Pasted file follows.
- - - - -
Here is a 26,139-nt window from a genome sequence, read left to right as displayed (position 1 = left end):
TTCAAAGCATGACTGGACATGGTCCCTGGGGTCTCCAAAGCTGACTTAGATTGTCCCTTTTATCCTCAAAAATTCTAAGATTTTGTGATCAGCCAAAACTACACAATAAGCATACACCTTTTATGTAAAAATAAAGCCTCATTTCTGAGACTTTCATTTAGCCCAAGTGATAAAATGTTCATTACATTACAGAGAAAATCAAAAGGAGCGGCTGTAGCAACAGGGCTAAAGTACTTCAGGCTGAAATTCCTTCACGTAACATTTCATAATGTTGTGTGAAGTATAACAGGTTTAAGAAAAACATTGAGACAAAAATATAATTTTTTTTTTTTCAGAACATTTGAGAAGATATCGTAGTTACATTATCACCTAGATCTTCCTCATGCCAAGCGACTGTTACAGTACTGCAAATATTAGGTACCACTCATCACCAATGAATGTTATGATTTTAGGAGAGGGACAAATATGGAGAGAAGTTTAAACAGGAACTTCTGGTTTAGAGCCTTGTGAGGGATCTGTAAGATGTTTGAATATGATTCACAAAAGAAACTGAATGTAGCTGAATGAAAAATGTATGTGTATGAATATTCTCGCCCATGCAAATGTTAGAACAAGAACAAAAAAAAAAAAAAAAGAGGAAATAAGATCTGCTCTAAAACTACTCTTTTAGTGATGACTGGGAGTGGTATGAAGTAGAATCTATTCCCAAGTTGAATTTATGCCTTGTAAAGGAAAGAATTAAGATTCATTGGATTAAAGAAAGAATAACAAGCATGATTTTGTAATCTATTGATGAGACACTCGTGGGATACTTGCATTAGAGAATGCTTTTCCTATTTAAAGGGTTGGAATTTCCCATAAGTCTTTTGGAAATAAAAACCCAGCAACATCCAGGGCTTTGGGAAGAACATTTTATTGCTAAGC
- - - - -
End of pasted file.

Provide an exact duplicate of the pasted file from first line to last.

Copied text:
Here is a 26,139-nt window from a genome sequence, read left to right as displayed (position 1 = left end):
TTCAAAGCATGACTGGACATGGTCCCTGGGGTCTCCAAAGCTGACTTAGATTGTCCCTTTTATCCTCAAAAATTCTAAGATTTTGTGATCAGCCAAAACTACACAATAAGCATACACCTTTTATGTAAAAATAAAGCCTCATTTCTGAGACTTTCATTTAGCCCAAGTGATAAAATGTTCATTACATTACAGAGAAAATCAAAAGGAGCGGCTGTAGCAACAGGGCTAAAGTACTTCAGGCTGAAATTCCTTCACGTAACATTTCATAATGTTGTGTGAAGTATAACAGGTTTAAGAAAAACATTGAGACAAAAATATAATTTTTTTTTTTTCAGAACATTTGAGAAGATATCGTAGTTACATTATCACCTAGATCTTCCTCATGCCAAGCGACTGTTACAGTACTGCAAATATTAGGTACCACTCATCACCAATGAATGTTATGATTTTAGGAGAGGGACAAATATGGAGAGAAGTTTAAACAGGAACTTCTGGTTTAGAGCCTTGTGAGGGATCTGTAAGATGTTTGAATATGATTCACAAAAGAAACTGAATGTAGCTGAATGAAAAATGTATGTGTATGAATATTCTCGCCCATGCAAATGTTAGAACAAGAACAAAAAAAAAAAAAAAAGAGGAAATAAGATCTGCTCTAAAACTACTCTTTTAGTGATGACTGGGAGTGGTATGAAGTAGAATCTATTCCCAAGTTGAATTTATGCCTTGTAAAGGAAAGAATTAAGATTCATTGGATTAAAGAAAGAATAACAAGCATGATTTTGTAATCTATTGATGAGACACTCGTGGGATACTTGCATTAGAGAATGCTTTTCCTATTTAAAGGGTTGGAATTTCCCATAAGTCTTTTGGAAATAAAAACCCAGCAACATCCAGGGCTTTGGGAAGAACATTTTATTGCTAAGC